Connecticut’s worker’s compensation system is administered by the state government for the benefit of people who live and work in Connecticut. Still, workers’ compensation may cover injuries that happen out of state if there is a significant relationship between the state where the claim is filed and the location of the employment. In some instances, work-related injuries may happen out of state, particularly for workers whose jobs require them to travel, like truck drivers.

Last year, the Connecticut Workers’ Compensation Commission heard a case in which a Connecticut resident employed as a truck driver suffered injuries during the course of his employment. The truck driver, who primarily worked out of his employer’s Pennsylvania hub, suffered from a back injury while he was working in New Jersey. The employer, which is headquartered in Iowa, began paying workers’ compensation benefits under New Jersey law.

The truck driver sought to obtain workers’ compensation benefits under Connecticut law. In this specific situation, the truck driver brought his truck home to Connecticut on the weekends when he was not working, and he often picked up deliveries near his Connecticut home. The commission found that a significant relationship existed between Connecticut and the truck driver’s employment and based on this significant relationship, he could receive workers’ compensation benefits under Connecticut’s system.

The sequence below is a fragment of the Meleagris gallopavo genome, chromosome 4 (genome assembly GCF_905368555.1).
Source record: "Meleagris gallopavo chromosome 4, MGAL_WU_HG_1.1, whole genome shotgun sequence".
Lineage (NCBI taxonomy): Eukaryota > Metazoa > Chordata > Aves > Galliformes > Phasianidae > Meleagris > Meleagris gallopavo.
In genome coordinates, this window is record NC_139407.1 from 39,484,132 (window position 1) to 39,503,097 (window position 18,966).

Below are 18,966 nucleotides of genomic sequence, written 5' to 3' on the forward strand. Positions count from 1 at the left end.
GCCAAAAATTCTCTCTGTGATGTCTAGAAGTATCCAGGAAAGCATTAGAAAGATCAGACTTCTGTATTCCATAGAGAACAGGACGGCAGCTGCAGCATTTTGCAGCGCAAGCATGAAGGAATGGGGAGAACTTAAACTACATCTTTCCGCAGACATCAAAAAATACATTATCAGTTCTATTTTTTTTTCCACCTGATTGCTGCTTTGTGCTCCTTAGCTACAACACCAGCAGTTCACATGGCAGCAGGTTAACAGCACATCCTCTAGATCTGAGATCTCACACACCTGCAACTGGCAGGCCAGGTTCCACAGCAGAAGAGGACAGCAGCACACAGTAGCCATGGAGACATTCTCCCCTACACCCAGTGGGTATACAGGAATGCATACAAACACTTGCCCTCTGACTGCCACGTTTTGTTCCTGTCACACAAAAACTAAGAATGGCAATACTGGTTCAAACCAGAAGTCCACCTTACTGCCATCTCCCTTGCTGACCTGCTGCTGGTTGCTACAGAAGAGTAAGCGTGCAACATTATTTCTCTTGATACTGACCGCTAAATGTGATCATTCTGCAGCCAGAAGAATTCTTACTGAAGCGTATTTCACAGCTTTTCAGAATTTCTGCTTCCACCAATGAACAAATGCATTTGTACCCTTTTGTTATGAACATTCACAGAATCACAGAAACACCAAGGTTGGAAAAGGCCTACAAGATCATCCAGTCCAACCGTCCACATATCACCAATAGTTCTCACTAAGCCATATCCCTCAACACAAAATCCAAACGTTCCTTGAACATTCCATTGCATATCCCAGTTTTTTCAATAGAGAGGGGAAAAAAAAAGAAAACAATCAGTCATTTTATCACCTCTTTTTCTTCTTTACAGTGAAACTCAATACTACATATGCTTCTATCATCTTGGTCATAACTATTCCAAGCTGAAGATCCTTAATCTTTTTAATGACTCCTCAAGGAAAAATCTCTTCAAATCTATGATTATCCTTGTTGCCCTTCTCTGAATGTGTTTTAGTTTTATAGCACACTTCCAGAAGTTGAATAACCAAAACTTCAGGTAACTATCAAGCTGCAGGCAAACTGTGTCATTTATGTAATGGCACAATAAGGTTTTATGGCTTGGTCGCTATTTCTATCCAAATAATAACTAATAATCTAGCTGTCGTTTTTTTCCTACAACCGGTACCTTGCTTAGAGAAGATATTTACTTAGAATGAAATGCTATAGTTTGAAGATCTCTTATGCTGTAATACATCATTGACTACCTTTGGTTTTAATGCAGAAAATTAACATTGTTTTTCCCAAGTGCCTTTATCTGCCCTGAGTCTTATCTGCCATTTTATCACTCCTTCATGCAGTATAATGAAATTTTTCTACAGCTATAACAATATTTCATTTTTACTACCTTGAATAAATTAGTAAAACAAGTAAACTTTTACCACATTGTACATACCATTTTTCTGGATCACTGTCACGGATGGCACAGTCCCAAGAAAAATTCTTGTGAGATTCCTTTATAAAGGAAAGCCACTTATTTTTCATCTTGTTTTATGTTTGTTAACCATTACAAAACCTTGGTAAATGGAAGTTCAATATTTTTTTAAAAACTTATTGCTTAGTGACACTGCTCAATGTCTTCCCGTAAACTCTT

As this recent case indicates, complications may arise for an employee seeking workers’ compensation benefits for an on-the-job injury. Most workers who are seeking compensation for a work injury never have to appeal their case before the Workers’ Compensation Commission, but as this case indicates, it can be necessary when complicated issues arise. An attorney experienced in workers’ compensation law can assist an injured worker seeking benefits at any stage in the process.

Source: Connecticut Workers’ Compensation Commission, “Johnson v. Heartland Express, Inc.,” accessed Feb. 27, 2015